Saudi Arabia will allow its women athletes to compete in the Olympic Games for the first time ever in London this summer, the Islamic kingdom’s London embassy said on its website.
Human rights groups had called on the International Olympic Committee to bar Saudi Arabia from competing in London, citing its failure ever to send a woman athlete to the Olympics and its ban on sports in girls’ state schools.
Powerful Muslim clerics in the ultra-conservative state have repeatedly spoken out against the participation of girls and women in sports.
“I think this is a victory for Saudi sportswomen and hopefully it will promote sports and women’s health awareness for the Saudi society,” said Lina al-Maeena, co-founder of Jeddah United Sports Company, a rare women’s exercise club that runs a female basketball team.
In Saudi Arabia women have a lower legal status than men, are banned from driving and need a male guardian’s permission to work, travel or open a bank account.
Under King Abdullah, however, the government has pushed for them to have better education and work opportunities and will allow them to vote in future municipal elections, the only public polls held in the kingdom.
Saudi women will be able to compete in the London Olympics only if they reach the qualifying standard for their event, and the Games opens in just over one month, on July 27.
“The Kingdom of Saudi Arabia is looking forward to its complete participation in the London 2012 Olympic Games through the Saudi Arabian Olympic Committee, which will oversee the participation of women athletes who can qualify for the Games,” said a statement published on the embassy website.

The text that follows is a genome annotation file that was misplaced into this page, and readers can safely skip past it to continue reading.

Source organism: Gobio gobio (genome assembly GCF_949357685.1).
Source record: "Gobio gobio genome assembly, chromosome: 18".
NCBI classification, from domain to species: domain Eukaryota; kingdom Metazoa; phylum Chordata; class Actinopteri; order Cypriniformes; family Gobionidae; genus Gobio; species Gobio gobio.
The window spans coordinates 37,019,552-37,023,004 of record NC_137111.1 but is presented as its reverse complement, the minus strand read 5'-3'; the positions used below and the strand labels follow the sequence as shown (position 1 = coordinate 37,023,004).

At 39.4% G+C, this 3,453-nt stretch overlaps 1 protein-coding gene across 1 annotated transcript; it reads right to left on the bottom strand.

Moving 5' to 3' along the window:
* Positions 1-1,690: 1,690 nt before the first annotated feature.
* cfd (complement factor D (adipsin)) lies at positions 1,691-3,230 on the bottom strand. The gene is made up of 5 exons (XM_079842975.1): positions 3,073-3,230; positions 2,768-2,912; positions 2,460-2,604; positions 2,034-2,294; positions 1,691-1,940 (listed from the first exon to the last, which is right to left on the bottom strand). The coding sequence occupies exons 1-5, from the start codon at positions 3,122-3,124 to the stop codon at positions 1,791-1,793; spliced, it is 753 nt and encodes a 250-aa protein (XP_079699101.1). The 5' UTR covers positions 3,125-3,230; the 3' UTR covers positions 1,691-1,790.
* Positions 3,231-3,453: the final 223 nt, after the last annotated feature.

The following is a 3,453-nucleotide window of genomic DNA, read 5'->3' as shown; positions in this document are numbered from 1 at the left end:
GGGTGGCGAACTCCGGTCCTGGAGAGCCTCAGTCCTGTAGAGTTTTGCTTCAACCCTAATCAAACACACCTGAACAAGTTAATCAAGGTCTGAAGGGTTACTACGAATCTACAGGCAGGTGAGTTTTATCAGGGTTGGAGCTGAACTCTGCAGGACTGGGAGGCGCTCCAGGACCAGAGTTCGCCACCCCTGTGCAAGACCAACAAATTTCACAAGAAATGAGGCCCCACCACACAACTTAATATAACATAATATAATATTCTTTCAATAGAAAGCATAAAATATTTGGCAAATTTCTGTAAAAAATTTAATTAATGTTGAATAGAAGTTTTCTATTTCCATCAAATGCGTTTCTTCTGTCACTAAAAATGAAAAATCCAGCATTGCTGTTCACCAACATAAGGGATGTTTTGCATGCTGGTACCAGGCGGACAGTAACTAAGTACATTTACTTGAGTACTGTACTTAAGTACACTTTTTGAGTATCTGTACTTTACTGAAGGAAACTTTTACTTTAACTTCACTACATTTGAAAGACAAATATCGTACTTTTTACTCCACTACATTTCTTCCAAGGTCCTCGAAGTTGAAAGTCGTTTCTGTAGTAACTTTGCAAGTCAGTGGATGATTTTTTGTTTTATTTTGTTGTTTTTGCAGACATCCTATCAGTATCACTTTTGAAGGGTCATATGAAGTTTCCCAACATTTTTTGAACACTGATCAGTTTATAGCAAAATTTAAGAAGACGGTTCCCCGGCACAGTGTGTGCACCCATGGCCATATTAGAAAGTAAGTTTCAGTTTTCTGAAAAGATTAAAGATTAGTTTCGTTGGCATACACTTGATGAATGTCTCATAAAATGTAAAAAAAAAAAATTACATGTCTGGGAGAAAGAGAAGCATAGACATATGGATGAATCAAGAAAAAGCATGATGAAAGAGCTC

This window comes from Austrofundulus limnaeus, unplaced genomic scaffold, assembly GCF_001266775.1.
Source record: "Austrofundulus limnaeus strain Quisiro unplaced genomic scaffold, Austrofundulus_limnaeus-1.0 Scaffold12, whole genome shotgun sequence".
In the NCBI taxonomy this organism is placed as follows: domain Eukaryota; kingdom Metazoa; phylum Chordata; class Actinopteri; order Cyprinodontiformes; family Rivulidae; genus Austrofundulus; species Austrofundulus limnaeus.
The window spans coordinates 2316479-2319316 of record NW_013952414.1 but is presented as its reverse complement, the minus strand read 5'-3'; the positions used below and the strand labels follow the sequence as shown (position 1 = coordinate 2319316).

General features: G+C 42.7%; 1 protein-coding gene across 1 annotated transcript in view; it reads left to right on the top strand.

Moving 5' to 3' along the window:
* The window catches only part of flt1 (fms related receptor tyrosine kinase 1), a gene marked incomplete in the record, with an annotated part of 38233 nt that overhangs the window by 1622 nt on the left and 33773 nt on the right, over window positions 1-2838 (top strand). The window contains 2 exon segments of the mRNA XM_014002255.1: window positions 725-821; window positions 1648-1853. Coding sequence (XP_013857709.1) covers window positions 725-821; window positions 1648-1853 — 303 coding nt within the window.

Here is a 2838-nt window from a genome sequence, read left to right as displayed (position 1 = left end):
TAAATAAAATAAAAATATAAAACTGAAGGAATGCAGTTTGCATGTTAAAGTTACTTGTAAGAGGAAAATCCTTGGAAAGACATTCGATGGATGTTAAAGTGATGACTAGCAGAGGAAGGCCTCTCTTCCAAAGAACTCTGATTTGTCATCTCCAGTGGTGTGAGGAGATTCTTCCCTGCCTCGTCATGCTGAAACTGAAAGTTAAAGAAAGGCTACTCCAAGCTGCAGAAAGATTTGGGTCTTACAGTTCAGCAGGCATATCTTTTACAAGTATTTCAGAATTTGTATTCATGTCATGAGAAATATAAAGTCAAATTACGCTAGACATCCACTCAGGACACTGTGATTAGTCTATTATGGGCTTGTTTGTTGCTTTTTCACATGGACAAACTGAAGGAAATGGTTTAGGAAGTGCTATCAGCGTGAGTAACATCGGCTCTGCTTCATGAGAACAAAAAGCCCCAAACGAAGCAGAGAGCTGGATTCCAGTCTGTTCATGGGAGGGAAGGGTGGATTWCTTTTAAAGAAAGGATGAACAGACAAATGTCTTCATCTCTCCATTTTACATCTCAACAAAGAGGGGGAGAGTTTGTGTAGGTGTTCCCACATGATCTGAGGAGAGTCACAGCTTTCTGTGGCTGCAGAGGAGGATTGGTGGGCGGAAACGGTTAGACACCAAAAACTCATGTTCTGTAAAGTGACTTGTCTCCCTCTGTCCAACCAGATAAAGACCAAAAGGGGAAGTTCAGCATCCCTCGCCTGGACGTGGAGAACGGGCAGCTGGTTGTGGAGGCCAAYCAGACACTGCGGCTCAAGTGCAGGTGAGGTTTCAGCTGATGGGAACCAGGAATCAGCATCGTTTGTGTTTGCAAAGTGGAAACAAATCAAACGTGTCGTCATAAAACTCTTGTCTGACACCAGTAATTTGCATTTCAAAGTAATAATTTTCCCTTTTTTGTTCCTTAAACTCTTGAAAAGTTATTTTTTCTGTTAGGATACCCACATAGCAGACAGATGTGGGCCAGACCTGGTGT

The woman most likely to compete under the Saudi flag in London, show jumper Dalma Malhas, was ruled out on Monday when the World Equestrian Federation (FEI) said the 20-year-old’s mare Caramell KS had been sidelined by injury for a month during the qualifying period and had missed a June 17 deadline.
“Regretfully the Saudi Arabian rider Dalma Rushdi Malhas has not attained the minimum eligibility standards and … will not be competing” at the London Olympics, FEI secretary general Ingmar De Vos told the FEI website.
Malhas won individual bronze at the junior Olympics in Singapore in 2010, but without official support or recognition.
In April the head of the General Presidency of Youth Welfare, which regulates sport in Saudi Arabia, said it would not prevent women from competing but they would not have official government endorsement.
The government’s role would be limited to ensuring that Saudi women’s participation “is in the proper framework and in conformity with sharia”, he said.
The IOC said on Monday that talks with the Saudis were “ongoing” and that “we are working to ensure the participation of Saudi women at the Games in London”.
The head of the Kingdom’s Olympic mission, Khalid al-Dakheel, told Reuters on Sunday that he was unaware of any developments allowing women to participate.
Top Saudi clerics, who hold government positions and have always constituted an important support base for the ruling al-Saud royal family, have spoken against female participation in sports.
Physical education is banned in girls’ state schools in the kingdom, but Saudi Arabia’s only female deputy minister, Noura al-Fayez, has written to Human Rights Watch saying there is a plan to introduce it.